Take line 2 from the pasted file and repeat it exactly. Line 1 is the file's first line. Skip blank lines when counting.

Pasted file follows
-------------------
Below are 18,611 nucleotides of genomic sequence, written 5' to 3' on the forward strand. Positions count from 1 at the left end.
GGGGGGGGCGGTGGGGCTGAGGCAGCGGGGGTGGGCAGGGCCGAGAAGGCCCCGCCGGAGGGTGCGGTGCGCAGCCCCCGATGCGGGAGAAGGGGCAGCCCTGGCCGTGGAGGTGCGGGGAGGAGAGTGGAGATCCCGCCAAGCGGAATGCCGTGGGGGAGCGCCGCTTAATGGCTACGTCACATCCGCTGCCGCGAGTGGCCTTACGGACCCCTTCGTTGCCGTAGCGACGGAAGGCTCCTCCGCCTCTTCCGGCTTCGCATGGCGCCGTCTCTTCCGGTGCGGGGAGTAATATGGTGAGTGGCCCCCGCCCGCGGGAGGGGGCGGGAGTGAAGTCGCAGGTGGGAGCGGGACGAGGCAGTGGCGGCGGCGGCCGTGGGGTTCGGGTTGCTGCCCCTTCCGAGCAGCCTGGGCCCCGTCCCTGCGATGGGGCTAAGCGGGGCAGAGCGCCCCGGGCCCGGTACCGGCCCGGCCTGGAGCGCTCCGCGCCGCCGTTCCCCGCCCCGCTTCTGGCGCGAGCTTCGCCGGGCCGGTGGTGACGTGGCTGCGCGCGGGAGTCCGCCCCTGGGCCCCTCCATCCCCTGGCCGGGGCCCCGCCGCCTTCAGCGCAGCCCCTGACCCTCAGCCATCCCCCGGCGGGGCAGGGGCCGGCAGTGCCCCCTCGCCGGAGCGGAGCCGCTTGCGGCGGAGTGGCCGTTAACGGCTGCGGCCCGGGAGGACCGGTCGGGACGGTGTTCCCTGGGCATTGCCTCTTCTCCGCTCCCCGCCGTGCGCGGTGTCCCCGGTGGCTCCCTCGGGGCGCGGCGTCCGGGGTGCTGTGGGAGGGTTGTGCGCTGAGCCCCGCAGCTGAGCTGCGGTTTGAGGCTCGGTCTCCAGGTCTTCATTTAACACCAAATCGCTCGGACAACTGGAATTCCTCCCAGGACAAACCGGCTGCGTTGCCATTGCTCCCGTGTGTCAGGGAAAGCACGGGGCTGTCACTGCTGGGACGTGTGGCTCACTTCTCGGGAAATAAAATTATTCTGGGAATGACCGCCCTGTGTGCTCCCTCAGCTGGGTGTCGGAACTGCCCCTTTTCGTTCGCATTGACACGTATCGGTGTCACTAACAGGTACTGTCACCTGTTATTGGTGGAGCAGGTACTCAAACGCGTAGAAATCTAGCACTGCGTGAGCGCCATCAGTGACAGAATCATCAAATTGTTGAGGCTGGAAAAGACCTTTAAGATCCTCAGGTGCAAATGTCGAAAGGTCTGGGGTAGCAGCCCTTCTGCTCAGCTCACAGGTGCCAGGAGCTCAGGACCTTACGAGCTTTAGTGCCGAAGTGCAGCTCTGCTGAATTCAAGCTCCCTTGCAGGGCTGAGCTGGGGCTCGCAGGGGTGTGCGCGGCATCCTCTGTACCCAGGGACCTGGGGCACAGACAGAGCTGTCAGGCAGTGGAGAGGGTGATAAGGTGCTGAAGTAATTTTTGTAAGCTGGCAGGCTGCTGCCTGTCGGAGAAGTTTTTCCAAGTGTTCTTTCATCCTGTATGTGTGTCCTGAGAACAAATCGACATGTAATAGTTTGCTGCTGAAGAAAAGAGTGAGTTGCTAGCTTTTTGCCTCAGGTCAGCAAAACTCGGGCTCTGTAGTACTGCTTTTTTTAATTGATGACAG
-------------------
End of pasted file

GGGGGGGGCGGTGGGGCTGAGGCAGCGGGGGTGGGCAGGGCCGAGAAGGCCCCGCCGGAGGGTGCGGTGCGCAGCCCCCGATGCGGGAGAAGGGGCAGCCCTGGCCGTGGAGGTGCGGGGAGGAGAGTGGAGATCCCGCCAAGCGGAATGCCGTGGGGGAGCGCCGCTTAATGGCTACGTCACATCCGCTGCCGCGAGTGGCCTTACGGACCCCTTCGTTGCCGTAGCGACGGAAGGCTCCTCCGCCTCTTCCGGCTTCGCATGGCGCCGTCTCTTCCGGTGCGGGGAGTAATATGGTGAGTGGCCCCCGCCCGCGGGAGGGGGCGGGAGTGAAGTCGCAGGTGGGAGCGGGACGAGGCAGTGGCGGCGGCGGCCGTGGGGTTCGGGTTGCTGCCCCTTCCGAGCAGCCTGGGCCCCGTCCCTGCGATGGGGCTAAGCGGGGCAGAGCGCCCCGGGCCCGGTACCGGCCCGGCCTGGAGCGCTCCGCGCCGCCGTTCCCCGCCCCGCTTCTGGCGCGAGCTTCGCCGGGCCGGTGGTGACGTGGCTGCGCGCGGGAGTCCGCCCCTGGGCCCCTCCATCCCCTGGCCGGGGCCCCGCCGCCTTCAGCGCAGCCCCTGACCCTCAGCCATCCCCCGGCGGGGCAGGGGCCGGCAGTGCCCCCTCGCCGGAGCGGAGCCGCTTGCGGCGGAGTGGCCGTTAACGGCTGCGGCCCGGGAGGACCGGTCGGGACGGTGTTCCCTGGGCATTGCCTCTTCTCCGCTCCCCGCCGTGCGCGGTGTCCCCGGTGGCTCCCTCGGGGCGCGGCGTCCGGGGTGCTGTGGGAGGGTTGTGCGCTGAGCCCCGCAGCTGAGCTGCGGTTTGAGGCTCGGTCTCCAGGTCTTCATTTAACACCAAATCGCTCGGACAACTGGAATTCCTCCCAGGACAAACCGGCTGCGTTGCCATTGCTCCCGTGTGTCAGGGAAAGCACGGGGCTGTCACTGCTGGGACGTGTGGCTCACTTCTCGGGAAATAAAATTATTCTGGGAATGACCGCCCTGTGTGCTCCCTCAGCTGGGTGTCGGAACTGCCCCTTTTCGTTCGCATTGACACGTATCGGTGTCACTAACAGGTACTGTCACCTGTTATTGGTGGAGCAGGTACTCAAACGCGTAGAAATCTAGCACTGCGTGAGCGCCATCAGTGACAGAATCATCAAATTGTTGAGGCTGGAAAAGACCTTTAAGATCCTCAGGTGCAAATGTCGAAAGGTCTGGGGTAGCAGCCCTTCTGCTCAGCTCACAGGTGCCAGGAGCTCAGGACCTTACGAGCTTTAGTGCCGAAGTGCAGCTCTGCTGAATTCAAGCTCCCTTGCAGGGCTGAGCTGGGGCTCGCAGGGGTGTGCGCGGCATCCTCTGTACCCAGGGACCTGGGGCACAGACAGAGCTGTCAGGCAGTGGAGAGGGTGATAAGGTGCTGAAGTAATTTTTGTAAGCTGGCAGGCTGCTGCCTGTCGGAGAAGTTTTTCCAAGTGTTCTTTCATCCTGTATGTGTGTCCTGAGAACAAATCGACATGTAATAGTTTGCTGCTGAAGAAAAGAGTGAGTTGCTAGCTTTTTGCCTCAGGTCAGCAAAACTCGGGCTCTGTAGTACTGCTTTTTTTAATTGATGACAG